Creative thinking is not just one method of climbing the ladder of success—it is a way of life. When you open up your mind to the potential for new ideas, you learn the joys of exploring, experimenting, and figuring things out for yourself. You learn how to live in a new way!




If so, you are not alone.

Many people dream of being the next Alexander Graham Bell or Thomas Edison, and they feel their ideas can be million dollar money-makers—if only they knew how to market their inventions.

The interesting thing is marketing an invention is not as complicated as you might think. You just have to know the process to go through to get your product from its present spot as a small kernel of an idea at the back of your mind to store shelves across the country. The steps to marketing your invention are as follows:

(1) Document your idea.

Before you do anything else, buy a notebook with numbered pages and start keeping a detailed, dated diary of your idea as it develops. This is a good way to prove you had an idea first if a question ever arises at the U.S. Patent Office or in court.

You can also document your idea with the U.S. Patent Office’s Document Disclosure Program . Send two copies of a written description of your idea, two copies of drawings or photographs of your concept, and a $10 check, to :

                    Document Disclosure Program;

                    U.S. Patent and Trademark Office;

                    Washington, D.C. 20231.

Although it isn’t a patent, registering your idea gives you official proof in a court of law.

If your idea has a distinctive look, like a new game board or clothing design, you should also file for a copyright. To learn more about the copyrighting process, write to:

                    Registrar of Copyrights;

                    Copyright Office; Library of Congress;

                     Washington, D.C. 20559

and request the free booklets; Publications on Copyrights and Copyright Basics

(2) Do your homework.

Check out your friends, relatives, catalogs, and local stores. You want to make sure no one else has already marketed a product quite like yours. Perhaps something is on the market which is similar to your idea. In that case, is there something unique about your idea which will make it even better than the current available product? Also, find out what other businesses charge for similar products and make an estimate of how much to charge for your product which is competitive with the existing market.

Show several friends and relatives rough sketches of your invention and question them about the usefulness of your product.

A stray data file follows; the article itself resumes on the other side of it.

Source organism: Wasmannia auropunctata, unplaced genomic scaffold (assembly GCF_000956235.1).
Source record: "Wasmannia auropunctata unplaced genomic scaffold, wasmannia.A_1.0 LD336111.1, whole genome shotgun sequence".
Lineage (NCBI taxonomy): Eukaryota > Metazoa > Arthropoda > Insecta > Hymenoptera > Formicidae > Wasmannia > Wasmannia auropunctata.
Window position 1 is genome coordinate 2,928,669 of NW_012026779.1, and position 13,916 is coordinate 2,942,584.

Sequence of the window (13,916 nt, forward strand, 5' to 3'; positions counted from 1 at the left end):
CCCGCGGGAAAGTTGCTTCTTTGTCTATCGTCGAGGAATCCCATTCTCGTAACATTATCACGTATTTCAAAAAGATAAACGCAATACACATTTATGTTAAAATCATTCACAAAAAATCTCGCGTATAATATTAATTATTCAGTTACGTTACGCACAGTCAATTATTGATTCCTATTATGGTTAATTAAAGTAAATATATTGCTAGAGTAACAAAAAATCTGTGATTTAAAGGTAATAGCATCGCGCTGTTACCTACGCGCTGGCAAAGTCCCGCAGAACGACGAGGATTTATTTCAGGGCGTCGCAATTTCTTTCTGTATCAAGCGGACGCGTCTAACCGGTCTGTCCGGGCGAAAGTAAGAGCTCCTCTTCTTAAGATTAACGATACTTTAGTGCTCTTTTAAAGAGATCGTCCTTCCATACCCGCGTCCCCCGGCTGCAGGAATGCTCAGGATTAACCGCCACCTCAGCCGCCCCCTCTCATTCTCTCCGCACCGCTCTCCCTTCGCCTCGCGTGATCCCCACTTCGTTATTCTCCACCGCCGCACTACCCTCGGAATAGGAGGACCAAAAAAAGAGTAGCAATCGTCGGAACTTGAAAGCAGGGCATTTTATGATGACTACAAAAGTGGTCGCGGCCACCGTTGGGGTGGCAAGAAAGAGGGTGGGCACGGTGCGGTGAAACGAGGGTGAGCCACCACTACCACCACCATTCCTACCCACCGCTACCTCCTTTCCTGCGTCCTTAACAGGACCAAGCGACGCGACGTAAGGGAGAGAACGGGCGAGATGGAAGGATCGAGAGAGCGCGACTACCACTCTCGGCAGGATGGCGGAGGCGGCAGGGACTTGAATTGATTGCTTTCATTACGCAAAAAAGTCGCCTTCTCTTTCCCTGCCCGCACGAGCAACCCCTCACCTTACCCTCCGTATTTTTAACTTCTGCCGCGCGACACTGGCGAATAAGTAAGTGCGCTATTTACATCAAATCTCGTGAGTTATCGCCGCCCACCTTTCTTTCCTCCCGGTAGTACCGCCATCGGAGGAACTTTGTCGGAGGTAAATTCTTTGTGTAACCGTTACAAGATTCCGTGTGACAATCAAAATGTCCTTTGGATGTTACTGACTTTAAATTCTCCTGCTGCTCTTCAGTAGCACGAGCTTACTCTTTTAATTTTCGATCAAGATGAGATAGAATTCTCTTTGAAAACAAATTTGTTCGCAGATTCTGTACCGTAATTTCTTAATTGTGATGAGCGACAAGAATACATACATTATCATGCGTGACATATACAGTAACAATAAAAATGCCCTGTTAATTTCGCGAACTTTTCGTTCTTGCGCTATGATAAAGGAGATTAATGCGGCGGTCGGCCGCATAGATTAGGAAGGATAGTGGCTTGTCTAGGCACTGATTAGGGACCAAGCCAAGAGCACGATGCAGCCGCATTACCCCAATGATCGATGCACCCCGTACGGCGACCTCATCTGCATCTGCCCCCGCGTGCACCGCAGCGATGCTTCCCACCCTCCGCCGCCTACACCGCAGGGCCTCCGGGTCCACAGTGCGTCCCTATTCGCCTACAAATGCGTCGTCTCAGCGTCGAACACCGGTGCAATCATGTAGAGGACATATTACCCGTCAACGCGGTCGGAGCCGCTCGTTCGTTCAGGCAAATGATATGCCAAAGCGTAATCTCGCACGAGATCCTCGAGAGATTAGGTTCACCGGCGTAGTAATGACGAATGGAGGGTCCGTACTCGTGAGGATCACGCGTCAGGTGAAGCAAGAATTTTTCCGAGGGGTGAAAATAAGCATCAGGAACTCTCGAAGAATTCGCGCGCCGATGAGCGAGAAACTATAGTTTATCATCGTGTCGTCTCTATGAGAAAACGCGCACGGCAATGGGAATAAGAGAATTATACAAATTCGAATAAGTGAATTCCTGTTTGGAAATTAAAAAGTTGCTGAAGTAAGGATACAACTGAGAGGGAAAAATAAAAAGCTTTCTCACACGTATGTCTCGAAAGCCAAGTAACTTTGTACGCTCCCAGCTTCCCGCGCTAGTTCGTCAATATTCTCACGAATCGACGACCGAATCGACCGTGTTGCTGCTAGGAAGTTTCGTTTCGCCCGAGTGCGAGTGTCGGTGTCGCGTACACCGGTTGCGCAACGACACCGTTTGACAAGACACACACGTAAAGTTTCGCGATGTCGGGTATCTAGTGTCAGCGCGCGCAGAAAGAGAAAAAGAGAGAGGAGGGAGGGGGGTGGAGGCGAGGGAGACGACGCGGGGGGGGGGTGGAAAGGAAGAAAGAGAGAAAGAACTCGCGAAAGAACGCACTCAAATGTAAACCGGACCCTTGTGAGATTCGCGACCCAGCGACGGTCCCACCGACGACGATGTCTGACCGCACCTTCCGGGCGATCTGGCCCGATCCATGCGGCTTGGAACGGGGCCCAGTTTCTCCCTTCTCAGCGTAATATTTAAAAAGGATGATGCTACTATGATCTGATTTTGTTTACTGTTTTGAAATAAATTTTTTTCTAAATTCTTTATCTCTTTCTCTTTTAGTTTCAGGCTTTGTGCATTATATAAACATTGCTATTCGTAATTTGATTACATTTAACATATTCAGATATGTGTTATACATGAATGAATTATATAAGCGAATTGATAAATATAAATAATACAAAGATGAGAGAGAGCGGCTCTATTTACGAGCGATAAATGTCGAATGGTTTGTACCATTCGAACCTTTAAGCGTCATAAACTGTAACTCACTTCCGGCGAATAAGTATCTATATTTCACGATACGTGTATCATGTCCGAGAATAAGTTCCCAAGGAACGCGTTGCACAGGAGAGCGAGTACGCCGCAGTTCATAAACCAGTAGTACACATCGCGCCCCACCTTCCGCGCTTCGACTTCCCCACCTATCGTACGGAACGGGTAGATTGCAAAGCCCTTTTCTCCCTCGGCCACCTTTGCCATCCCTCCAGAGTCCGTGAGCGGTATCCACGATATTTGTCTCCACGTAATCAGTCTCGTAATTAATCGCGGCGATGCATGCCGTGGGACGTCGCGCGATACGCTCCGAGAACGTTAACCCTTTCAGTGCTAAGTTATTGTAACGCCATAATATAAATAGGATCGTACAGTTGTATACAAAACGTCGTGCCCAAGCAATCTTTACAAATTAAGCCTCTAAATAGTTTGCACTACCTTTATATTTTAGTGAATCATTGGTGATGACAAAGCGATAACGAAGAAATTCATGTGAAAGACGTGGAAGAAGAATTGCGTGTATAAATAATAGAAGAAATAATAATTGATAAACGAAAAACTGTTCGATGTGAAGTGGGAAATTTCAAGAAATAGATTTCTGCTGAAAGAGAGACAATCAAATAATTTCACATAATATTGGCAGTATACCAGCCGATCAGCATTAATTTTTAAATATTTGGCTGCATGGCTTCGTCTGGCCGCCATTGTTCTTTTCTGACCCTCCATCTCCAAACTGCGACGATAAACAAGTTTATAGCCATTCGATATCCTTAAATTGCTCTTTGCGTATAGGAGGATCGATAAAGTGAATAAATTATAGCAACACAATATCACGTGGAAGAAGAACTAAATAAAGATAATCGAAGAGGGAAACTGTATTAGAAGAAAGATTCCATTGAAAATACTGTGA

The specific questions to focus on are:

• Do you need this product?

• If it were on the market, would you buy this product?

• How much would you pay for this product?

These are three very important questions.

If no one feels he needs your product, now is a good time to find out before you spend any more time and money. You can also discover if your cost estimate is reasonable in the eyes of potential future customers.

(3) Design and build a model

Next, you need to draw a formal blueprint of your invention, showing exact dimensions and listing the materials you will use to make a working model. The drawing needs to be complete and accurate so that someone in a machine shop can construct the prototype model, but it doesn’t have to look like a professional engineer put it together. If you don’t feel artistic enough to make your own drawing, hire a student from a design school, or even from your local high school’s drafting class, to create the drawing.

Do not be surprised if you have to make several adjustments in your drawing, adding or subtracting features . The more work you do now, the better your model will be.

After the drawing is completed to your satisfaction, it’s time to build the prototype or first model of your invention. Once again, if you don’t feel qualified to construct the model, hire a talented local shop student at the high school, or visit a model car or railroad trade show, where you will meet people who put together prototypes as a hobby. You can also check the phone book and get names of local machine shops or model makers, if you want a truly professional model. Make sure, however, that you get estimates on the cost before any work is done!

(4) Test your product